Being a Kid Again

First, let me begin with my condolences on the passing of your mom. What a grand, strong, vital person she was. I was 6 when your parents moved to Kimberly to the house on Washington Street. We lived around the corner from them, on the corner of Maes Avenue and Adams Place. I remember so many times of cutting through the backyards to get to your parents’ house – through our yard, then two other yards, which got me into the northeast corner of your parents’ yard. Your parents were so good to me, and I can remember so many hours that I whiled away at your kitchen table, talking to your dad about world events, politics, Wisconsin (and Marquette, of course) sports, the Packers and a ton of other subjects.  Nothing was off-limits. I learned about the beauty of discussion, and that it’s ok to be passionate about something, but having a disagreement was not a license to be disagreeable.

I remember a silver dollar that sat on the kitchen table for a long time. From time to time I would pick up and look at it. Your dad told me that the coin was carried in your Grandpa’s pocket for a very long time. The coin was minted in 1921.

When your dad mentioned one time that it was from the year of your mom’s birth, she chastised him for telling me that, apparently she wasn’t happy with him broadcasting her age. Your parents were so good to me and I learned so much about life and learning and the value of education and honest, sincere debate. I can still hear your dad laughing at so many things, and how he’d say “People just don’t know what it is to be indolent, they always feel like they have to be doing something.” I thought how interesting that was. Of all the memories that I have of being around your parents, I don’t think any of them include your mother sitting down. I can also picture your mom walking the streets of Kimberly, with her head held high and those long powerful strides that she would take.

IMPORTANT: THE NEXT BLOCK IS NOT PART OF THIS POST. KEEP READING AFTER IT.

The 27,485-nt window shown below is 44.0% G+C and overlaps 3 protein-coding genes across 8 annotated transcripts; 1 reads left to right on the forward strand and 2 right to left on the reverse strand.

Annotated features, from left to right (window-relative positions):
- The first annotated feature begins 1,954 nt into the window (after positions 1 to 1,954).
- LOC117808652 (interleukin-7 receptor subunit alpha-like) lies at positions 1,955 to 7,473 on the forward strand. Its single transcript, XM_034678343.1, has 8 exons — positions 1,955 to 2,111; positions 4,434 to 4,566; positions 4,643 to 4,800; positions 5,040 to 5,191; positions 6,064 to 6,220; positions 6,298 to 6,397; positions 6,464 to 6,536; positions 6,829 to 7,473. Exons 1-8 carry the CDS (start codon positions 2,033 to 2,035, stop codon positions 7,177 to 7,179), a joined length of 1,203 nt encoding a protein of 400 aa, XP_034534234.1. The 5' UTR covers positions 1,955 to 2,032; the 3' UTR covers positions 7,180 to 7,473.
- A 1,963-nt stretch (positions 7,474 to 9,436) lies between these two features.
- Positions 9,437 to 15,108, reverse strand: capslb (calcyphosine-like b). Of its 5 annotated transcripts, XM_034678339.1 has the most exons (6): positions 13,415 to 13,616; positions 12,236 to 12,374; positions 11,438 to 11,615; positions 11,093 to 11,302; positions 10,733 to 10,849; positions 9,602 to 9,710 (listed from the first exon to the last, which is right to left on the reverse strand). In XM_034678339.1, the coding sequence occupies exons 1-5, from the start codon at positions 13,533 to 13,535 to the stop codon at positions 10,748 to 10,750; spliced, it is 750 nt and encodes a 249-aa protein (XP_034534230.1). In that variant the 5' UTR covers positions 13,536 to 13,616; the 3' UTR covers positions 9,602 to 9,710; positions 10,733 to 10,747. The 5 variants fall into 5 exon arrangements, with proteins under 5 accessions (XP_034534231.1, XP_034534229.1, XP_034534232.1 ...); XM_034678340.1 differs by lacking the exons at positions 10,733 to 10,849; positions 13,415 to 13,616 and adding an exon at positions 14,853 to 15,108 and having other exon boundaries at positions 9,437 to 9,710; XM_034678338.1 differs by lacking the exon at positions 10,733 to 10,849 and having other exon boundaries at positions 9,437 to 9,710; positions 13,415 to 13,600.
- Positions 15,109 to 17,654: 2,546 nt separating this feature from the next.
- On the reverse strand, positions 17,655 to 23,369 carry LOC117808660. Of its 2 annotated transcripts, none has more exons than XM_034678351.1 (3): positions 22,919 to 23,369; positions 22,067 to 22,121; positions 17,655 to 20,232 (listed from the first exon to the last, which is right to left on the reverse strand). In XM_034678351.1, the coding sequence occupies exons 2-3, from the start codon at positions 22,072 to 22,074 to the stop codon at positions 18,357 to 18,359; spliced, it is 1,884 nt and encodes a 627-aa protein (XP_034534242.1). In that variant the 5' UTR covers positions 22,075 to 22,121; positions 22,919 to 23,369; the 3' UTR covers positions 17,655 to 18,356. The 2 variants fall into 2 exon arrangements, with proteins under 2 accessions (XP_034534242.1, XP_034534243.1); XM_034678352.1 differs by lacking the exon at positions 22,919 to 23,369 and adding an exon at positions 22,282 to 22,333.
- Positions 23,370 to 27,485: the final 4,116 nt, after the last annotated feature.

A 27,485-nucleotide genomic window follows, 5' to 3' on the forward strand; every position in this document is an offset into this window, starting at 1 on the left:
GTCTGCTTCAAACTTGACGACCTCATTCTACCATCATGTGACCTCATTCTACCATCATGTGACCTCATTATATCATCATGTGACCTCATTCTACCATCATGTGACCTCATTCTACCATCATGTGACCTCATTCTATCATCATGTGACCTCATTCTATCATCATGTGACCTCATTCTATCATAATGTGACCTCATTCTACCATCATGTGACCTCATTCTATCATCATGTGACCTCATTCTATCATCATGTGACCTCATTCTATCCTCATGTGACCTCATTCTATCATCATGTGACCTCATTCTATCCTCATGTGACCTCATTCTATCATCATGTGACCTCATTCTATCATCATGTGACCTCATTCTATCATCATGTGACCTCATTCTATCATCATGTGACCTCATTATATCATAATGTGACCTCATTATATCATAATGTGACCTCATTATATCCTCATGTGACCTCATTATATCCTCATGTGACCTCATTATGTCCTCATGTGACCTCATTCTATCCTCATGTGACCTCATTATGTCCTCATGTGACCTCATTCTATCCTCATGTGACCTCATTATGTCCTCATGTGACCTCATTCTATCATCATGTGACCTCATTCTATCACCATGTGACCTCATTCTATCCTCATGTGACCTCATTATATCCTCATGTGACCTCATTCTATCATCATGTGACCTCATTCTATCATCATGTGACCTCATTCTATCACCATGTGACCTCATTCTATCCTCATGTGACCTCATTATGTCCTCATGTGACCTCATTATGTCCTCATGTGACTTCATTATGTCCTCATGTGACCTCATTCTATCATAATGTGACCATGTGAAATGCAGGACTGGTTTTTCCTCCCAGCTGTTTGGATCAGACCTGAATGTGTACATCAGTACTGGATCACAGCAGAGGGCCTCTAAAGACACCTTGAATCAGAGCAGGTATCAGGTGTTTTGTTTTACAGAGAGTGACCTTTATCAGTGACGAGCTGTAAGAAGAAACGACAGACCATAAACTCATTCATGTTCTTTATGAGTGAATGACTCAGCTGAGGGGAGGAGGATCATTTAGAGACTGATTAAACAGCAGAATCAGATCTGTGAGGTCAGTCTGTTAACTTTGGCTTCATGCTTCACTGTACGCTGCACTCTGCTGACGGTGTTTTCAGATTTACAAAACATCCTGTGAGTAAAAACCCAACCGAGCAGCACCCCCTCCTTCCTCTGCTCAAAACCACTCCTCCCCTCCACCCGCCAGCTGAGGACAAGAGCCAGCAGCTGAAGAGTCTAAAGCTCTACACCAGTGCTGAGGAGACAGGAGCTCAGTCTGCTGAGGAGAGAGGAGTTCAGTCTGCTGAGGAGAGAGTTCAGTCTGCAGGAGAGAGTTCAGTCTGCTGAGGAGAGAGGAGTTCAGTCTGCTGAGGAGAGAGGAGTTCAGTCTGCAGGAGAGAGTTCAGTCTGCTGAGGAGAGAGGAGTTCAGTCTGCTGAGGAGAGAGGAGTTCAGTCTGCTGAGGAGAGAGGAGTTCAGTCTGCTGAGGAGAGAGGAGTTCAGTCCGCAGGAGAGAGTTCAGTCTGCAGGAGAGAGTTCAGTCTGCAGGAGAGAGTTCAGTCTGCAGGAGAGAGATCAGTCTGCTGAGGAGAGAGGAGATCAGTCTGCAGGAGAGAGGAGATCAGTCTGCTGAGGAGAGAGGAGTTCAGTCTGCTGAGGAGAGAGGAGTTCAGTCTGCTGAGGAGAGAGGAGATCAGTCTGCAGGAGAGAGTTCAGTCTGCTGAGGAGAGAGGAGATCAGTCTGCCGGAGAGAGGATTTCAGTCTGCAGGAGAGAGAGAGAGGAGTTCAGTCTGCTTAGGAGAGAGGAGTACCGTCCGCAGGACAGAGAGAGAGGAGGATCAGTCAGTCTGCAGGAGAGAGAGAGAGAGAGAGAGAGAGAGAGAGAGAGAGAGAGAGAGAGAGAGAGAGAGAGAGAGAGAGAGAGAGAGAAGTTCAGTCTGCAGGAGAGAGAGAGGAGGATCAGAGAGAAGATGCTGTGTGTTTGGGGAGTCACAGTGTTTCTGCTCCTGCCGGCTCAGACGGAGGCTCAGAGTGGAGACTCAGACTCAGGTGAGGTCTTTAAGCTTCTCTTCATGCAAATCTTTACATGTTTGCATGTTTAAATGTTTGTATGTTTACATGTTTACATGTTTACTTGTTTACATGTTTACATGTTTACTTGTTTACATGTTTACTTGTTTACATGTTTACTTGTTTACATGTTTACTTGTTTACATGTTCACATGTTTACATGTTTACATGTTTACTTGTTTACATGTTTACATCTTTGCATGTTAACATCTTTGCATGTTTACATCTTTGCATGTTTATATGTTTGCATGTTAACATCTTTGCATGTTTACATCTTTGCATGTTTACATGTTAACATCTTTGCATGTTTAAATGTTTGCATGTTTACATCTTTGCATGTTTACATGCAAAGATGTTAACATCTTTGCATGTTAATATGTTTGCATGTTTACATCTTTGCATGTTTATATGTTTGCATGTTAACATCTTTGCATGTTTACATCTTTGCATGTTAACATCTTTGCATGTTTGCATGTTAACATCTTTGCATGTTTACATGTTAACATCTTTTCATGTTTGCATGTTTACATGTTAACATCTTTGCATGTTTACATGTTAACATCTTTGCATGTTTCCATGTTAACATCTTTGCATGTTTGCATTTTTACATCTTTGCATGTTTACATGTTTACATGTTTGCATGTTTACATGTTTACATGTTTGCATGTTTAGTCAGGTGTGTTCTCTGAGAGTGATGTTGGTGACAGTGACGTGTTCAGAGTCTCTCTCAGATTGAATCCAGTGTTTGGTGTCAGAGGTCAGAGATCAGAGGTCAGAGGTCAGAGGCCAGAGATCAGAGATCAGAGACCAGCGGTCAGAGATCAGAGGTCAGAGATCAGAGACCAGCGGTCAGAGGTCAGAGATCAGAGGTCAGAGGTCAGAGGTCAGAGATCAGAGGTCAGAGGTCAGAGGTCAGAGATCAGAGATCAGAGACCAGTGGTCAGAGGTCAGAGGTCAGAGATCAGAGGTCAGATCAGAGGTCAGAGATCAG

In the third quarter, with the Packers down 42-24, your dad had had enough, and we got up and left.

Your dad took me to my very first Green Bay Packers game on Sept. 19, 1971, against the New York Giants. It was Coach Dan Devine’s first game as head coach. Devine suffered a broken leg during the game. The Packers lost, 42-40, but it was a rainy day and the Packers trailed almost the whole game. In the third quarter, with the Packers down 42-24, your dad had had enough, and we got up and left. By the time we got out to his car and made it home to Kimberly, the game just about ended, and we had missed the Packers’ frantic comeback, which we had listened to on the car radio during the drive home. When we walked into the house, your mom wheeled around at us, surprised to see us back already. Her eyes narrowed, and she said, in her very direct way, “Bill you big dummy, you missed the best part of the game.” And your dad answered, “Yes we did, but they lost anyway.” And your parents went back and forth about the virtues of leaving before the game was over, and your dad was still satisfied that we had beat the traffic and gotten out of the rain.